__________________________________________________________________________#             SEQUENCE LISTING   - -  - - (1) GENERAL INFORMATION:   - -    (iii) NUMBER OF SEQUENCES: 17   - -  - - (2) INFORMATION FOR SEQ ID NO:1:   - -      (i) SEQUENCE CHARACTERISTICS:       (A) LENGTH: 846 base - #pairs       (B) TYPE: nucleic acid       (C) STRANDEDNESS: single       (D) TOPOLOGY: linear   - -     (ii) MOLECULE TYPE: DNA   - -     (ix) FEATURE:       (A) NAME/KEY: CDS       (B) LOCATION: 1..846       (D) OTHER INFORMATION: - #/product= "Fas ligand (FasL)"  - -     (xi) SEQUENCE DESCRIPTION: SEQ ID NO:1:  - - ATG CAG CAG CCC TTC AAT TAC CCA TAT CCC CA - #G ATC TAC TGG GTG GAC 48 Met Gln Gln Pro Phe Asn Tyr Pro Tyr Pro Gl - #n Ile Tyr Trp Val Asp   1               5 - #                 10 - #                 15  - - AGC AGT GCC AGC TCT CCC TGG GCC CCT CCA GG - #C ACA GTT CTT CCC TGT 96 Ser Ser Ala Ser Ser Pro Trp Ala Pro Pro Gl - #y Thr Val Leu Pro Cys         20     - #             25     - #             30  - - CCA ACC TCT GTG CCC AGA AGG CCT GGT CAA AG - #G AGG CCA CCA CCA CCA144 Pro Thr Ser Val Pro Arg Arg Pro Gly Gln Ar - #g Arg Pro Pro Pro Pro     35         - #         40         - #         45  - - CCG CCA CCG CCA CCA CTA CCA CCT CCG CCG CC - #G CCG CCA CCA CTG CCT192 Pro Pro Pro Pro Pro Leu Pro Pro Pro Pro Pr - #o Pro Pro Pro Leu Pro 50             - #     55             - #     60  - - CCA CTA CCG CTG CCA CCC CTG AAG AAG AGA GG - #G AAC CAC AGC ACA GGC240 Pro Leu Pro Leu Pro Pro Leu Lys Lys Arg Gl - #y Asn His Ser Thr Gly  65                 - # 70                 - # 75                 - # 80  - - CTG TGT CTC CTT GTG ATG TTT TTC ATG GTT CT - #G GTT GCC TTG GTA GGA288 Leu Cys Leu Leu Val Met Phe Phe Met Val Le - #u Val Ala Leu Val Gly             85 - #                 90 - #                 95  - - TTG GGC CTG GGG ATG TTT CAG CTC TTC CAC CT - #A CAG AAG GAG CTG GCA336 Leu Gly Leu Gly Met Phe Gln Leu Phe His Le - #u Gln Lys Glu Leu Ala        100      - #           105      - #           110  - - GAA CTC CGA GAG TCT ACC AGC CAG ATG CAC AC - #A GCA TCA TCT TTG GAG384 Glu Leu Arg Glu Ser Thr Ser Gln Met His Th - #r Ala Ser Ser Leu Glu    115          - #       120          - #       125  - - AAG CAA ATA GGC CAC CCC AGT CCA CCC CCT GA - #A AAA AAG GAG CTG AGG432 Lys Gln Ile Gly His Pro Ser Pro Pro Pro Gl - #u Lys Lys Glu Leu Arg130              - #   135              - #   140  - - AAA GTG GCC CAT TTA ACA GGC AAG TCC AAC TC - #A AGG TCC ATG CCT CTG480 Lys Val Ala His Leu Thr Gly Lys Ser Asn Se - #r Arg Ser Met Pro Leu 145                 1 - #50                 1 - #55                 1 -#60   - - GAA TGG GAA GAC ACC TAT GGA ATT GTC CTG CT - #T TCT GGA GTG AAGTAT      528  Glu Trp Glu Asp Thr Tyr Gly Ile Val Leu Le - #u Ser Gly Val Lys Tyr            165  - #               170  - #               175  - - AAG AAG GGT GGC CTT GTG ATC AAT GAA ACT GG - #G CTG TAC TTT GTA TAT576 Lys Lys Gly Gly Leu Val Ile Asn Glu Thr Gl - #y Leu Tyr Phe Val Tyr        180      - #           185      - #           190  - - TCC AAA GTA TAC TTC CGG GGT CAA TCT TGC AA - #C AAC CTG CCC CTG AGC624 Ser Lys Val Tyr Phe Arg Gly Gln Ser Cys As - #n Asn Leu Pro Leu Ser    195          - #       200          - #       205  - - CAC AAG GTC TAC ATG AGG AAC TCT AAG TAT CC - #C CAG GAT CTG GTG ATG672 His Lys Val Tyr Met Arg Asn Ser Lys Tyr Pr - #o Gln Asp Leu Val Met210              - #   215              - #   220  - - ATG GAG GGG AAG ATG ATG AGC TAC TGC ACT AC - #T GGG CAG ATG TGG GCC720 Met Glu Gly Lys Met Met Ser Tyr Cys Thr Th - #r Gly Gln Met Trp Ala 225                 2 - #30                 2 - #35                 2 -#40   - - CGC AGC AGC TAC CTG GGG GCA GTG TTC AAT CT - #T ACC AGT GCT GATCAT      768  Arg Ser Ser Tyr Leu Gly Ala Val Phe Asn Le - #u Thr Ser Ala Asp His            245  - #               250  - #               255  - - TTA TAT GTC AAC GTA TCT GAG CTC TCT CTG GT - #C AAT TTT GAG GAA TCT816 Leu Tyr Val Asn Val Ser Glu Leu Ser Leu Va - #l Asn Phe Glu Glu Ser        260      - #           265      - #           270  - - CAG ACG TTT TTC GGC TTA TAT AAG CTC TAA  - #                  - #  846 Gln Thr Phe Phe Gly Leu Tyr Lys Leu    275          - #       280  - -  - - (2) INFORMATION FOR SEQ ID NO:2:  - -      (i) SEQUENCE CHARACTERISTICS:      (A) LENGTH: 281 amino - #acids      (B) TYPE: amino acid      (D) TOPOLOGY: linear  - -     (ii) MOLECULE TYPE: protein  - -     (xi) SEQUENCE DESCRIPTION: SEQ ID NO:2:  - - Met Gln Gln Pro Phe Asn Tyr Pro Tyr Pro Gl - #n Ile Tyr Trp Val Asp   1               5 - #                 10 - #                 15  - - Ser Ser Ala Ser Ser Pro Trp Ala Pro Pro Gl - #y Thr Val Leu Pro Cys         20     - #             25     - #             30  - - Pro Thr Ser Val Pro Arg Arg Pro Gly Gln Ar - #g Arg Pro Pro Pro Pro     35         - #         40         - #         45  - - Pro Pro Pro Pro Pro Leu Pro Pro Pro Pro Pr - #o Pro Pro Pro Leu Pro 50             - #     55             - #     60  - - Pro Leu Pro Leu Pro Pro Leu Lys Lys Arg Gl - #y Asn His Ser Thr Gly  65                 - # 70                 - # 75                 - # 80  - - Leu Cys Leu Leu Val Met Phe Phe Met Val Le - #u Val Ala Leu Val Gly             85 - #                 90 - #                 95  - - Leu Gly Leu Gly Met Phe Gln Leu Phe His Le - #u Gln Lys Glu Leu Ala        100      - #           105      - #           110  - - Glu Leu Arg Glu Ser Thr Ser Gln Met His Th - #r Ala Ser Ser Leu Glu    115          - #       120          - #       125  - - Lys Gln Ile Gly His Pro Ser Pro Pro Pro Gl - #u Lys Lys Glu Leu Arg130              - #   135              - #   140  - - Lys Val Ala His Leu Thr Gly Lys Ser Asn Se - #r Arg Ser Met Pro Leu 145                 1 - #50                 1 - #55                 1 -#60   - - Glu Trp Glu Asp Thr Tyr Gly Ile Val Leu Le - #u Ser Gly Val LysTyr             165  - #               170  - #               175  - - Lys Lys Gly Gly Leu Val Ile Asn Glu Thr Gl - #y Leu Tyr Phe Val Tyr        180      - #           185      - #           190  - - Ser Lys Val Tyr Phe Arg Gly Gln Ser Cys As - #n Asn Leu Pro Leu Ser    195          - #       200          - #       205  - - His Lys Val Tyr Met Arg Asn Ser Lys Tyr Pr - #o Gln Asp Leu Val Met210              - #   215              - #   220  - - Met Glu Gly Lys Met Met Ser Tyr Cys Thr Th - #r Gly Gln Met Trp Ala 225                 2 - #30                 2 - #35                 2 -#40   - - Arg Ser Ser Tyr Leu Gly Ala Val Phe Asn Le - #u Thr Ser Ala AspHis             245  - #               250  - #               255  - - Leu Tyr Val Asn Val Ser Glu Leu Ser Leu Va - #l Asn Phe Glu Glu Ser        260      - #           265      - #           270  - - Gln Thr Phe Phe Gly Leu Tyr Lys Leu    275          - #       280  - -  - - (2) INFORMATION FOR SEQ ID NO:3:  - -      (i) SEQUENCE CHARACTERISTICS:      (A) LENGTH: 37 base - #pairs      (B) TYPE: nucleic acid      (C) STRANDEDNESS: single      (D) TOPOLOGY: linear  - -     (ii) MOLECULE TYPE: DNA  - -     (xi) SEQUENCE DESCRIPTION: SEQ ID NO:3:  - - ATGCATGCTC TAGAATGCAG CAGCCCTTCA ATTACCC      - #- #      37   - -  - - (2) INFORMATION FOR SEQ ID NO:4:   - -      (i) SEQUENCE CHARACTERISTICS:       (A) LENGTH: 33 base - #pairs       (B) TYPE: nucleic acid       (C) STRANDEDNESS: single       (D) TOPOLOGY: linear   - -     (ii) MOLECULE TYPE: DNA   - -     (xi) SEQUENCE DESCRIPTION: SEQ ID NO:4:   - - ATGCATGCTC TAGATTAGAG CTTATATAAG CCG       - #                  -#         33   - -  - - (2) INFORMATION FOR SEQ ID NO:5:   - -      (i) SEQUENCE CHARACTERISTICS:       (A) LENGTH: 20 base - #pairs       (B) TYPE: nucleic acid       (C) STRANDEDNESS: single       (D) TOPOLOGY: linear   - -     (ii) MOLECULE TYPE: DNA   - -     (xi) SEQUENCE DESCRIPTION: SEQ ID NO:5:   - - ACCACAGGTG TACACCCTGC            - #                  - #   - # 20  - -  - - (2) INFORMATION FOR SEQ ID NO:6:  - -      (i) SEQUENCE CHARACTERISTICS:      (A) LENGTH: 36 base - #pairs      (B) TYPE: nucleic acid      (C) STRANDEDNESS: single      (D) TOPOLOGY: linear  - -     (ii) MOLECULE TYPE: DNA  - -     (xi) SEQUENCE DESCRIPTION: SEQ ID NO:6:  - - ATGCATGCGG TACCTTTACT CGGAGACAGG GAGAGG      - #                  -#       36  - -  - - (2) INFORMATION FOR SEQ ID NO:7:  - -      (i) SEQUENCE CHARACTERISTICS:      (A) LENGTH: 34 base - #pairs      (B) TYPE: nucleic acid      (C) STRANDEDNESS: single      (D) TOPOLOGY: linear  - -     (ii) MOLECULE TYPE: DNA  - -     (xi) SEQUENCE DESCRIPTION: SEQ ID NO:7:  - - ATGCATGCGG TACCTGAGTG CCACGGCCGG CAAG       - #                  -#        34   - -  - - (2) INFORMATION FOR SEQ ID NO:8:   - -      (i) SEQUENCE CHARACTERISTICS:       (A) LENGTH: 19 base - #pairs       (B) TYPE: nucleic acid       (C) STRANDEDNESS: single       (D) TOPOLOGY: linear   - -     (ii) MOLECULE TYPE: DNA   - -     (xi) SEQUENCE DESCRIPTION: SEQ ID NO:8:   - - GGGAAGTATG TACACGGGG             - #                  - #   - # 19  - -  - - (2) INFORMATION FOR SEQ ID NO:9:  - -      (i) SEQUENCE CHARACTERISTICS:      (A) LENGTH: 22 base - #pairs      (B) TYPE: nucleic acid      (C) STRANDEDNESS: single      (D) TOPOLOGY: linear  - -     (ii) MOLECULE TYPE: DNA  - -     (xi) SEQUENCE DESCRIPTION: SEQ ID NO:9:  - - AGCAAATAGG ATCCCCCAGT CC           - #                  - #   22  - -  - - (2) INFORMATION FOR SEQ ID NO:10:  - -      (i) SEQUENCE CHARACTERISTICS:      (A) LENGTH: 33 base - #pairs      (B) TYPE: nucleic acid      (C) STRANDEDNESS: single      (D) TOPOLOGY: linear  - -     (ii) MOLECULE TYPE: DNA  - -     (xi) SEQUENCE DESCRIPTION: SEQ ID NO:10:  - - ATGCATGCGG TACCTTAGAG CTTATATAAG CCG       - #                  - #   33  - -  - - (2) INFORMATION FOR SEQ ID NO:11:  - -      (i) SEQUENCE CHARACTERISTICS:      (A) LENGTH: 35 base - #pairs      (B) TYPE: nucleic acid      (C) STRANDEDNESS: single      (D) TOPOLOGY: linear  - -     (ii) MOLECULE TYPE: DNA  - -     (xi) SEQUENCE DESCRIPTION: SEQ ID NO:11:  - - ATGCATGCGG TACCCAGCTC TTCCACCTAC AGAAG       - #                  -#       35  - -  - - (2) INFORMATION FOR SEQ ID NO:12:  - -      (i) SEQUENCE CHARACTERISTICS:      (A) LENGTH: 31 base - #pairs      (B) TYPE: nucleic acid      (C) STRANDEDNESS: single      (D) TOPOLOGY: linear  - -     (ii) MOLECULE TYPE: DNA  - -     (xi) SEQUENCE DESCRIPTION: SEQ ID NO:12:  - - GGACTGGGGG ATCCTATTTG CTTCTCCAAA G        - #                  - #   31  - -  - - (2) INFORMATION FOR SEQ ID NO:13:  - -      (i) SEQUENCE CHARACTERISTICS:      (A) LENGTH: 119 amino - #acids      (B) TYPE: amino acid      (C) STRANDEDNESS:      (D) TOPOLOGY: linear  - -     (ii) MOLECULE TYPE: peptide  - -     (ix) FEATURE:      (A) NAME/KEY: Peptide      (B) LOCATION: 1..119      (D) OTHER INFORMATION: - #/note= "mature heavy chain variable           region of - # humanized ABL 364 antibody"  - -     (xi) SEQUENCE DESCRIPTION: SEQ ID NO:13:  - - Glu Val Gln Leu Leu Glu Ser Gly Gly Gly Le - #u Val Gln Pro Gly Gly 1               5   - #                10  - #                15  - - Ser Leu Arg Leu Ser Cys Ala Ala Ser Gly Ph - #e Thr Phe Ser Asp Tyr        20      - #            25      - #            30  - - Tyr Met Tyr Trp Val Arg Gln Ala Pro Glu Ly - #s Arg Leu Glu Trp Val    35          - #        40          - #        45  - - Ala Tyr Ile Ser Asn Gly Gly Gly Ser Ser Hi - #s Tyr Val Asp Ser Val50              - #    55              - #    60  - - Lys Gly Arg Phe Thr Ile Ser Arg Asp Asn Al - #a Lys Asn Thr Leu Tyr 65                  - #70                  - #75                  - #80  - - Leu Gln Met Asn Ser Leu Arg Ala Glu Asp Th - #r Ala Leu Tyr His Cys            85  - #                90  - #                95  - - Ala Arg Gly Met Asp Tyr Gly Ala Trp Phe Al - #a Tyr Trp Gly Gln Gly        100      - #           105      - #           110  - - Thr Leu Val Thr Val Ser Ser    115  - -  - - (2) INFORMATION FOR SEQ ID NO:14:  - -      (i) SEQUENCE CHARACTERISTICS:      (A) LENGTH: 112 amino - #acids      (B) TYPE: amino acid      (C) STRANDEDNESS:      (D) TOPOLOGY: linear  - -     (ii) MOLECULE TYPE: peptide  - -     (ix) FEATURE:      (A) NAME/KEY: Peptide      (B) LOCATION: 1..112      (D) OTHER INFORMATION: - #/note= "mature light chain variable           region of - # humanized ABL 364 antibody"  - -     (xi) SEQUENCE DESCRIPTION: SEQ ID NO:14:  - - Asp Ile Val Met Thr Gln Ser Pro Leu Ser Le - #u Pro Val Thr Pro Gly 1               5   - #                10  - #                15  - - Glu Pro Ala Ser Ile Ser Cys Arg Ser Ser Gl - #n Ser Ile Val His Ser        20      - #            25      - #            30  - - Asn Gly Asn Thr Tyr Leu Glu Trp Tyr Leu Gl - #n Lys Pro Gly Gln Ser    35          - #        40          - #        45  - - Pro Gln Leu Leu Ile Ser Lys Val Ser Asn Ar - #g Phe Ser Gly Val Pro50              - #    55              - #    60  - - Asp Arg Phe Ser Gly Ser Gly Ser Gly Thr As - #p Phe Thr Leu Lys Ile 65                  - #70                  - #75                  - #80  - - Ser Arg Val Glu Ala Glu Asp Val Gly Val Ty - #r Tyr Cys Phe Gln Gly            85  - #                90  - #                95  - - Ser His Val Pro Phe Thr Phe Gly Gln Gly Th - #r Lys Leu Glu Ile Lys        100      - #           105      - #           110  - -  - - (2) INFORMATION FOR SEQ ID NO:15:  - -      (i) SEQUENCE CHARACTERISTICS:      (A) LENGTH: 864 base - #pairs      (B) TYPE: nucleic acid      (C) STRANDEDNESS: single      (D) TOPOLOGY: linear  - -     (ii) MOLECULE TYPE: DNA  - -     (ix) FEATURE:      (A) NAME/KEY: CDS      (B) LOCATION: 1..864      (D) OTHER INFORMATION: - #/product= "CH3/FasL domain ofIg-FasL            fusion pr - #otein"   - -     (xi) SEQUENCE DESCRIPTION: SEQ ID NO:15:   - - CAG CCC CGA GAA CCA CAG GTG TAC ACC CTG CC - #C CCA TCC CGG GAGGAG       48  Gln Pro Arg Glu Pro Gln Val Tyr Thr Leu Pr - #o Pro Ser Arg Glu Glu   1               5 - #                 10 - #                 15  - - ATG ACC AAG AAC CAG GTC AGC CTG ACC TGC CT - #G GTC AAA GGC TTC TAC 96 Met Thr Lys Asn Gln Val Ser Leu Thr Cys Le - #u Val Lys Gly Phe Tyr         20     - #             25     - #             30  - - CCC AGC GAC ATC GCC GTG GAG TGG GAG AGC AA - #T GGG CAG CCG GAG AAC144 Pro Ser Asp Ile Ala Val Glu Trp Glu Ser As - #n Gly Gln Pro Glu Asn     35         - #         40         - #         45  - - AAC TAC AAG ACC ACA CCT CCC ATG CTG GAC TC - #C GAC GGC TCC TTC TTC192 Asn Tyr Lys Thr Thr Pro Pro Met Leu Asp Se - #r Asp Gly Ser Phe Phe 50             - #     55             - #     60  - - CTC TAC AGC AAG CTC ACC GTG GAC AAG AGC AG - #G TGG CAG CAG GGG AAC240 Leu Tyr Ser Lys Leu Thr Val Asp Lys Ser Ar - #g Trp Gln Gln Gly Asn  65                 - # 70                 - # 75                 - # 80  - - GTC TTC TCA TGC TCC GTG ATG CAT GAG GCT CT - #G CAC AAC CAC TAC ACG288 Val Phe Ser Cys Ser Val Met His Glu Ala Le - #u His Asn His Tyr Thr             85 - #                 90 - #                 95  - - CAG AAG AGC CTC TCC CTG TCT CCG AGT AAA GG - #T ACC CAG CTC TTC CAC336 Gln Lys Ser Leu Ser Leu Ser Pro Ser Lys Gl - #y Thr Gln Leu Phe His        100      - #           105      - #           110  - - CTA CAG AAG GAG CTG GCA GAA CTC CGA GAG TC - #T ACC AGC CAG ATG CAC384 Leu Gln Lys Glu Leu Ala Glu Leu Arg Glu Se - #r Thr Ser Gln Met His    115          - #       120          - #       125  - - ACA GCA TCA TCT TTG GAG AAG CAA ATA GGA TC - #C CCC AGT CCA CCC CCT432 Thr Ala Ser Ser Leu Glu Lys Gln Ile Gly Se - #r Pro Ser Pro Pro Pro130              - #   135              - #   140  - - GAA AAA AAG GAG CTG AGG AAA GTG GCC CAT TT - #A ACA GGC AAG TCC AAC480 Glu Lys Lys Glu Leu Arg Lys Val Ala His Le - #u Thr Gly Lys Ser Asn 145                 1 - #50                 1 - #55                 1 -#60   - - TCA AGG TCC ATG CCT CTG GAA TGG GAA GAC AC - #C TAT GGA ATT GTCCTG      528  Ser Arg Ser Met Pro Leu Glu Trp Glu Asp Th - #r Tyr Gly Ile Val Leu            165  - #               170  - #               175  - - CTT TCT GGA GTG AAG TAT AAG AAG GGT GGC CT - #T GTG ATC AAT GAA ACT576 Leu Ser Gly Val Lys Tyr Lys Lys Gly Gly Le - #u Val Ile Asn Glu Thr        180      - #           185      - #           190  - - GGG CTG TAC TTT GTA TAT TCC AAA GTA TAC TT - #C CGG GGT CAA TCT TGC624 Gly Leu Tyr Phe Val Tyr Ser Lys Val Tyr Ph - #e Arg Gly Gln Ser Cys    195          - #       200          - #       205  - - AAC AAC CTG CCC CTG AGC CAC AAG GTC TAC AT - #G AGG AAC TCT AAG TAT672 Asn Asn Leu Pro Leu Ser His Lys Val Tyr Me - #t Arg Asn Ser Lys Tyr210              - #   215              - #   220  - - CCC CAG GAT CTG GTG ATG ATG GAG GGG AAG AT - #G ATG AGC TAC TGC ACT720 Pro Gln Asp Leu Val Met Met Glu Gly Lys Me - #t Met Ser Tyr Cys Thr 225                 2 - #30                 2 - #35                 2 -#40   - - ACT GGG CAG ATG TGG GCC CGC AGC AGC TAC CT - #G GGG GCA GTG TTCAAT      768  Thr Gly Gln Met Trp Ala Arg Ser Ser Tyr Le - #u Gly Ala Val Phe Asn            245  - #               250  - #               255  - - CTT ACC AGT GCT GAT CAT TTA TAT GTC AAC GT - #A TCT GAG CTC TCT CTG816 Leu Thr Ser Ala Asp His Leu Tyr Val Asn Va - #l Ser Glu Leu Ser Leu        260      - #           265      - #           270  - - GTC AAT TTT GAG GAA TCT CAG ACG TTT TTC GG - #C TTA TAT AAG CTC86 - #1 Val Asn Phe Glu Glu Ser Gln Thr Phe Phe Gl - #y Leu Tyr Lys Leu    275          - #       280          - #       285  - - TAA                  - #                  - #                  - #     864  - -  - - (2) INFORMATION FOR SEQ ID NO:16:  - -      (i) SEQUENCE CHARACTERISTICS:      (A) LENGTH: 287 amino - #acids      (B) TYPE: amino acid      (D) TOPOLOGY: linear  - -     (ii) MOLECULE TYPE: protein  - -     (xi) SEQUENCE DESCRIPTION: SEQ ID NO:16:  - - Gln Pro Arg Glu Pro Gln Val Tyr Thr Leu Pr - #o Pro Ser Arg Glu Glu   1               5 - #                 10 - #                 15  - - Met Thr Lys Asn Gln Val Ser Leu Thr Cys Le - #u Val Lys Gly Phe Tyr         20     - #             25     - #             30  - - Pro Ser Asp Ile Ala Val Glu Trp Glu Ser As - #n Gly Gln Pro Glu Asn     35         - #         40         - #         45  - - Asn Tyr Lys Thr Thr Pro Pro Met Leu Asp Se - #r Asp Gly Ser Phe Phe 50             - #     55             - #     60  - - Leu Tyr Ser Lys Leu Thr Val Asp Lys Ser Ar - #g Trp Gln Gln Gly Asn  65                 - # 70                 - # 75                 - # 80  - - Val Phe Ser Cys Ser Val Met His Glu Ala Le - #u His Asn His Tyr Thr             85 - #                 90 - #                 95  - - Gln Lys Ser Leu Ser Leu Ser Pro Ser Lys Gl - #y Thr Gln Leu Phe His        100      - #           105      - #           110  - - Leu Gln Lys Glu Leu Ala Glu Leu Arg Glu Se - #r Thr Ser Gln Met His    115          - #       120          - #       125  - - Thr Ala Ser Ser Leu Glu Lys Gln Ile Gly Se - #r Pro Ser Pro Pro Pro130              - #   135              - #   140  - - Glu Lys Lys Glu Leu Arg Lys Val Ala His Le - #u Thr Gly Lys Ser Asn 145                 1 - #50                 1 - #55                 1 -#60   - - Ser Arg Ser Met Pro Leu Glu Trp Glu Asp Th - #r Tyr Gly Ile ValLeu             165  - #               170  - #               175  - - Leu Ser Gly Val Lys Tyr Lys Lys Gly Gly Le - #u Val Ile Asn Glu Thr        180      - #           185      - #           190  - - Gly Leu Tyr Phe Val Tyr Ser Lys Val Tyr Ph - #e Arg Gly Gln Ser Cys    195          - #       200          - #       205  - - Asn Asn Leu Pro Leu Ser His Lys Val Tyr Me - #t Arg Asn Ser Lys Tyr210              - #   215              - #   220  - - Pro Gln Asp Leu Val Met Met Glu Gly Lys Me - #t Met Ser Tyr Cys Thr 225                 2 - #30                 2 - #35                 2 -#40   - - Thr Gly Gln Met Trp Ala Arg Ser Ser Tyr Le - #u Gly Ala Val PheAsn             245  - #               250  - #               255  - - Leu Thr Ser Ala Asp His Leu Tyr Val Asn Va - #l Ser Glu Leu Ser Leu        260      - #           265      - #           270  - - Val Asn Phe Glu Glu Ser Gln Thr Phe Phe Gl - #y Leu Tyr Lys Leu    275          - #       280          - #       285  - -  - - (2) INFORMATION FOR SEQ ID NO:17:  - -      (i) SEQUENCE CHARACTERISTICS:      (A) LENGTH: 40 amino - #acids      (B) TYPE: amino acid      (C) STRANDEDNESS: single      (D) TOPOLOGY: linear  - -     (ii) MOLECULE TYPE: Peptide  - -     (ix) FEATURE:      (A) NAME/KEY: Peptide      (B) LOCATION: 6..40      (D) OTHER INFORMATION: - #/note= "amino acid residues 6-40 maybe           present o - #r absent"  - -     (xi) SEQUENCE DESCRIPTION: SEQ ID NO:17:  - - Gly Gly Gly Gly Ser Gly Gly Gly Gly Ser Gl - #y Gly Gly Gly Ser Gly 1               5   - #                10  - #                15  - - Gly Gly Gly Ser Gly Gly Gly Gly Ser Gly Gl - #y Gly Gly Ser Gly Gly        20      - #            25      - #            30  - - Gly Gly Ser Gly Gly Gly Gly Ser    35          - #        40__________________________________________________________________________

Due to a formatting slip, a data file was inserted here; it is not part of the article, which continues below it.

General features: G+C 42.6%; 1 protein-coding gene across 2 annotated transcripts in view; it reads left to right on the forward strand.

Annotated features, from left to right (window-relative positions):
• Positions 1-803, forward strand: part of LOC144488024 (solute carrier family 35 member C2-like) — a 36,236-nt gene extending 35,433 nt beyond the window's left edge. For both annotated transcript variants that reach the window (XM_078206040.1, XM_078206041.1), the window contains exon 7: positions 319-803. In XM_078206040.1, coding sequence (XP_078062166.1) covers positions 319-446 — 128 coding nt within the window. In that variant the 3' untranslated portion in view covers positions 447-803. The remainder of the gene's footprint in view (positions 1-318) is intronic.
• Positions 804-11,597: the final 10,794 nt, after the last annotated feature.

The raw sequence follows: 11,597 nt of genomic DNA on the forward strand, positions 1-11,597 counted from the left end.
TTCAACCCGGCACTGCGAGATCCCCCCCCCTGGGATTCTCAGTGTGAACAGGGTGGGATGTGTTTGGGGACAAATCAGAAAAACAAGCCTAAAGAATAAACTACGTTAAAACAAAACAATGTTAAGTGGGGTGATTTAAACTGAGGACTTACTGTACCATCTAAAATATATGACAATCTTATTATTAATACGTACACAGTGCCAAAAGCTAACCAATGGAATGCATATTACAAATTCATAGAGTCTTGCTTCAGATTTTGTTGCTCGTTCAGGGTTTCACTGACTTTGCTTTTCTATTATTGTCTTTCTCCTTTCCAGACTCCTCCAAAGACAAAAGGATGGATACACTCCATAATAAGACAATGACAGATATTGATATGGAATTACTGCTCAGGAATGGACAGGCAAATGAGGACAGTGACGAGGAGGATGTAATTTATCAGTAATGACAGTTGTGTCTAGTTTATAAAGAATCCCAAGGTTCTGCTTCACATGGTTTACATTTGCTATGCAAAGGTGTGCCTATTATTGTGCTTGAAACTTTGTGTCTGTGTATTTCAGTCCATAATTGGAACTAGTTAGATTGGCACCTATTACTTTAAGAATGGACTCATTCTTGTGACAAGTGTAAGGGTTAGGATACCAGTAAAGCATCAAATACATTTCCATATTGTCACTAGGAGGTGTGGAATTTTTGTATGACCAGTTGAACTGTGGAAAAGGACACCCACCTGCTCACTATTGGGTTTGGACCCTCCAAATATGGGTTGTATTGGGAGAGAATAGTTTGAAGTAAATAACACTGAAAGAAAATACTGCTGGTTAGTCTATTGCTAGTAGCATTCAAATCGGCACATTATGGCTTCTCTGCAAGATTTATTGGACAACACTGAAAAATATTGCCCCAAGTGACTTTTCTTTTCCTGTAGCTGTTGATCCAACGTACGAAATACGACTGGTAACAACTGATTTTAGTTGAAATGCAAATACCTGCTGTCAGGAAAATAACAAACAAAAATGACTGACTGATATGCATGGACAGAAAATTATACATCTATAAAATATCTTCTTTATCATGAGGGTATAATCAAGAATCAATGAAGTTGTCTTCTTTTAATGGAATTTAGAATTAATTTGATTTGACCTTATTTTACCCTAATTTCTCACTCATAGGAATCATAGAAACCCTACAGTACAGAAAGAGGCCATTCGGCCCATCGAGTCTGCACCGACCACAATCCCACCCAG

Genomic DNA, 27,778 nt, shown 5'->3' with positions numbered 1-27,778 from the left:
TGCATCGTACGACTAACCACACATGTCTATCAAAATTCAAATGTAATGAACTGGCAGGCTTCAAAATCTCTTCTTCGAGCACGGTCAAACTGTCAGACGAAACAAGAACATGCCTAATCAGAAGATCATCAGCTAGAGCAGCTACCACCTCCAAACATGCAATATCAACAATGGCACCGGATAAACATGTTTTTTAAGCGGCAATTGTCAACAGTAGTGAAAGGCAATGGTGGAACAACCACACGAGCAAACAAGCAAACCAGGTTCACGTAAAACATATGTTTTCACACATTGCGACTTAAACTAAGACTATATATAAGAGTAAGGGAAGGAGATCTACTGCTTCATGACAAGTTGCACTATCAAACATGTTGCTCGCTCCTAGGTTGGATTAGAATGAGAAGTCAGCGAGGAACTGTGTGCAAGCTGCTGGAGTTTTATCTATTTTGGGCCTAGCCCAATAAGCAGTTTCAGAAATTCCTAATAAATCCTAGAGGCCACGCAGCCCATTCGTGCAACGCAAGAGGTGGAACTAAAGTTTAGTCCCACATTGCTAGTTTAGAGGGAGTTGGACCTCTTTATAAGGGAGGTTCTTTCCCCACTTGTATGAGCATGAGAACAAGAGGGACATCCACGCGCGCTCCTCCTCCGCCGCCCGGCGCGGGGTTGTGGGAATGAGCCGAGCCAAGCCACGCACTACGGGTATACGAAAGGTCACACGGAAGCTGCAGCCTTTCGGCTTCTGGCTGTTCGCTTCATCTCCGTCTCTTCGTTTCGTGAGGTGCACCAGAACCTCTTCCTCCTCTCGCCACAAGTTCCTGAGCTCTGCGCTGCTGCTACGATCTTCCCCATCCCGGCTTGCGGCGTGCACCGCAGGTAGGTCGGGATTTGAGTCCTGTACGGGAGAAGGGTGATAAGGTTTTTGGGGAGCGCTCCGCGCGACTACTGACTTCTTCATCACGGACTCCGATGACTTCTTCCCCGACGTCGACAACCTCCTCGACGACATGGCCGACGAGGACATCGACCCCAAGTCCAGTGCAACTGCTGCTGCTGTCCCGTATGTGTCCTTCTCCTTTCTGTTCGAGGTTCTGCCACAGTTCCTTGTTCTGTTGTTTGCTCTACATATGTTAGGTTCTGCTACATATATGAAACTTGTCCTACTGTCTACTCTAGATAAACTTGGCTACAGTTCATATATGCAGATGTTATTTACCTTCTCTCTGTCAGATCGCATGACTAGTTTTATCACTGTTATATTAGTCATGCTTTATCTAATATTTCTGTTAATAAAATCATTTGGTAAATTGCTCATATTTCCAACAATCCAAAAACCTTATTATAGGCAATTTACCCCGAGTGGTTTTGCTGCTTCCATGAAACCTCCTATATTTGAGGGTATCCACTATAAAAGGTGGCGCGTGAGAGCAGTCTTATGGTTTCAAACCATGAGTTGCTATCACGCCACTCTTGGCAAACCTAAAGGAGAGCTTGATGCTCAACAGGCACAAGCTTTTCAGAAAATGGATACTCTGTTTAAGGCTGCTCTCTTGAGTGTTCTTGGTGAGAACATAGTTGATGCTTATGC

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Classifications
U.S. Classification530/391.7, 530/391.1
International ClassificationC07K16/30, C07K14/705
Cooperative ClassificationC07K14/70575, C07K16/30, C07K2317/24, C07K2319/00, C07K2319/30
European ClassificationC07K14/705Q, C07K16/30